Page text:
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Many Chefs, Restaurants Working More Diligently to Trademark, Copyright and
Patent to Protect the Fruits of their Creative Labor and Innovations

By Nichole Aksamit, Omaha World-Herald, Neb.McClatchy-Tribune Regional News

Sep. 19, 2007 - Tricks of the trade can be tricky to keep in a restaurant -- where the innovations that set a dining experience apart must be shared with the staff who help produce it.

It's a fact well-known to Chicago patent attorney Charles Valauskas, who will speak Thursday in Omaha as part of a two-day Creighton University conference for would-be entrepreneurs.

Valauskas and his firm represent Homaro Cantu, the chef-auteur of Chicago restaurant Moto. Cantu is widely known for his culinary innovations, which include cooking with liquid nitrogen and printing edible photographs and menus.

He's also part of a new crop of chefs working more diligently to trademark, copyright, patent and otherwise protect the fruits of their creative labor.

Though Valauskas' talks cover intellectual property rights for any business, he sat down with us to talk about sometimes-overlooked assets in the culinary arena.

Q. In a restaurant setting, what things could be considered intellectual property?

A. Well, you'd have to start off with the recipes themselves. Trade secrets protect, with respect to food, any new way of making food and the new food itself. It could also be a new piece of hardware you've made to create this food. Certainly, the secret seasonings a chef uses for the dish could be protected. And if you've created something new and useful, it could also be protected by patent.

Trademarks could protect the name of the restaurant, as well as the look and feel of the restaurant. Copyright could protect the information on the menu, the artwork used on the menu and, if the chef has written a cookbook, then the cookbook.

And, finally, there's the right of publicity, the right that each person has to control the commercial use of their persona, their image. It could be their face, their signature, their name.

Q. I would guess that arguments like "the sous-chef stole my recipe" are not exactly new. Is it only recently that they're ending up in court?

A. Yes. From time to time, you see these. We only know of the cases that are reported (like that of the Pearl Oyster Bar in New York, whose owner sued her former sous-chef this summer for launching a similar restaurant). There may be more that are filed. I think very few of them actually go all the way to trial.

Q. Why? Is it just too difficult to discern whose recipes are whose?

A. Oftentimes the person making the claims doesn't fully appreciate what protection the law provides. You see, a person is allowed to carry his or her tools of the trade from job to job. So if everyone knows how to cut a carrot or bake bread or season a dish, and all chefs are trained that way, you can't prevent that person from using that skill in a new job. You can only prevent that person from using a skill they learned from you.

Q. Many recipes are adaptations or evolutions of a culinary or community standard. How much difference makes it your own?

A. If it's a standard dish and, with your improvement, the public just goes "Wow!" oftentimes that tells you you've made enough improvement to develop some property rights. What we're looking at is protecting that improvement.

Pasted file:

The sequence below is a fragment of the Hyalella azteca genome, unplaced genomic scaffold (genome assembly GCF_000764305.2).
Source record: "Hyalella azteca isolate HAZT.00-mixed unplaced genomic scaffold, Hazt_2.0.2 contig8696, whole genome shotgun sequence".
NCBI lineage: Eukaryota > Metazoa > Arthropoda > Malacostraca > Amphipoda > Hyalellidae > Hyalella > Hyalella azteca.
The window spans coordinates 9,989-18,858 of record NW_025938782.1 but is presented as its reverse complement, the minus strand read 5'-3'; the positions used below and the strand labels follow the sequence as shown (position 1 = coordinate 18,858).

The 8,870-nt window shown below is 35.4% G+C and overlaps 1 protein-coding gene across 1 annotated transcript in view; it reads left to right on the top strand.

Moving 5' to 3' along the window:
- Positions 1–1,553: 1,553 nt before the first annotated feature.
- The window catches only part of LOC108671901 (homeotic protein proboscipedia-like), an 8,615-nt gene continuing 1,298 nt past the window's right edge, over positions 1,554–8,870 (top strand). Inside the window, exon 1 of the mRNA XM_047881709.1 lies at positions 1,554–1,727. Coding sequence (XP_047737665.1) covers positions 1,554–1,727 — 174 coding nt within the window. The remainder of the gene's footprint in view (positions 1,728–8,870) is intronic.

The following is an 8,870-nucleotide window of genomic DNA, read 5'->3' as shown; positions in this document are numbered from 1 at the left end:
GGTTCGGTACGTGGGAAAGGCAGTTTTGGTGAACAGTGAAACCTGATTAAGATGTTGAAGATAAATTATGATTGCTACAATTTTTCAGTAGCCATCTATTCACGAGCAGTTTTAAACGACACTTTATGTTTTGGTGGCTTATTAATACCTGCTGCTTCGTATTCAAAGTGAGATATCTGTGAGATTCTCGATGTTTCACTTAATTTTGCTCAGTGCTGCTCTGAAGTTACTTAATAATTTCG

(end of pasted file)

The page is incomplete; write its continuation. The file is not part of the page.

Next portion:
Q. So, how can you protect your recipe, style or concept?

A. First, have an agreement between yourself and your staff that (essentially says): "That which I'm going to show you is my property, and I want you to keep it confidential. It doesn't leave this kitchen." You could do it, preferably, by written contract. But some people, just by the nature of the positions they hold, are obligated to maintain the confidence of the information they are told.

Q. Doesn't that knock heads, or at least bump elbows, with the idea of apprenticeship training in restaurants?

A. Well, no one is preventing staging, which is -- for the most part -- learning basic techniques. You're washing mushrooms, shucking oysters, preparing the components the chefs would use to prepare the food. Those are basic techniques, and they can go and leave with those. But it would be unfortunate for the chef to have worked to develop a recipe for years and then have someone who's there for two weeks steal the recipe.

Q. Besides confidentiality agreements, is there much restaurants can do to protect their design, name or concept?

A. For the trademark, you can register with the U.S. Patent and Trademark Office. It's not that expensive and doesn't take that long. You can register the copyrights for the menu and the Web site. It's a fairly simple, easy procedure. And if you've created something unique and useful, you can apply for a patent.

Q. Why are more chefs and restaurateurs taking such steps?

A. Chefs are becoming household names. There's a lot of value in what that chef is producing. And, also, it's so expensive to start a restaurant -- one with a good, unique look -- that more are spending a little time making sure that's protected.

Q. So is there pressure from investors to do this?

A. I think so. If I were an investor, I would certainly demand it. It would be unfortunate if the owner didn't and then had to tell his investor: "Well, now there's a similar chain starting down the street."


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